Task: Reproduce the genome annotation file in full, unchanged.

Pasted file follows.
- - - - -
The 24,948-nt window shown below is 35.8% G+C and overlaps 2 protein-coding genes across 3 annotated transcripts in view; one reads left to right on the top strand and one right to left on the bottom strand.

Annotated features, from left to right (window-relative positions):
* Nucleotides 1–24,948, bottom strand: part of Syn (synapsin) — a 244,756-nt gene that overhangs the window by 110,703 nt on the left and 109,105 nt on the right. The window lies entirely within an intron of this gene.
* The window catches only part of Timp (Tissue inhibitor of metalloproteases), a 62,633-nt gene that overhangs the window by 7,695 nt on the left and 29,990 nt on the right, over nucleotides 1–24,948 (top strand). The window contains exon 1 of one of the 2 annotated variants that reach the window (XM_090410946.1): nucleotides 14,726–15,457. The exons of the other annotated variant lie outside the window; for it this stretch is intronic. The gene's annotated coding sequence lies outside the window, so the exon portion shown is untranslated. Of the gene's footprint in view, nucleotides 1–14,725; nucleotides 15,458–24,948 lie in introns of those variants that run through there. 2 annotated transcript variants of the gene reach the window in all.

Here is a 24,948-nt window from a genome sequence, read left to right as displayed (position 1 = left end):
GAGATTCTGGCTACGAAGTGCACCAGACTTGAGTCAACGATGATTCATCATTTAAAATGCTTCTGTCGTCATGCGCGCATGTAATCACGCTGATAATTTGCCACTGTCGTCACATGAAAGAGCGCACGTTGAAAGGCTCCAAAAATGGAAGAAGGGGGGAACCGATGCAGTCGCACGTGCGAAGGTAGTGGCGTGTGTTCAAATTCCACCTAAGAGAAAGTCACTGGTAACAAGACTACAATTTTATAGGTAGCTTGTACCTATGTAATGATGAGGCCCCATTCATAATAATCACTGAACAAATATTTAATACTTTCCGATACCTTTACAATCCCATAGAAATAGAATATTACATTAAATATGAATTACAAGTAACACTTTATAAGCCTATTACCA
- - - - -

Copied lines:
The 24,948-nt window shown below is 35.8% G+C and overlaps 2 protein-coding genes across 3 annotated transcripts in view; one reads left to right on the top strand and one right to left on the bottom strand.

Annotated features, from left to right (window-relative positions):
* Nucleotides 1–24,948, bottom strand: part of Syn (synapsin) — a 244,756-nt gene that overhangs the window by 110,703 nt on the left and 109,105 nt on the right. The window lies entirely within an intron of this gene.
* The window catches only part of Timp (Tissue inhibitor of metalloproteases), a 62,633-nt gene that overhangs the window by 7,695 nt on the left and 29,990 nt on the right, over nucleotides 1–24,948 (top strand). The window contains exon 1 of one of the 2 annotated variants that reach the window (XM_090410946.1): nucleotides 14,726–15,457. The exons of the other annotated variant lie outside the window; for it this stretch is intronic. The gene's annotated coding sequence lies outside the window, so the exon portion shown is untranslated. Of the gene's footprint in view, nucleotides 1–14,725; nucleotides 15,458–24,948 lie in introns of those variants that run through there. 2 annotated transcript variants of the gene reach the window in all.

Here is a 24,948-nt window from a genome sequence, read left to right as displayed (position 1 = left end):
GAGATTCTGGCTACGAAGTGCACCAGACTTGAGTCAACGATGATTCATCATTTAAAATGCTTCTGTCGTCATGCGCGCATGTAATCACGCTGATAATTTGCCACTGTCGTCACATGAAAGAGCGCACGTTGAAAGGCTCCAAAAATGGAAGAAGGGGGGAACCGATGCAGTCGCACGTGCGAAGGTAGTGGCGTGTGTTCAAATTCCACCTAAGAGAAAGTCACTGGTAACAAGACTACAATTTTATAGGTAGCTTGTACCTATGTAATGATGAGGCCCCATTCATAATAATCACTGAACAAATATTTAATACTTTCCGATACCTTTACAATCCCATAGAAATAGAATATTACATTAAATATGAATTACAAGTAACACTTTATAAGCCTATTACCA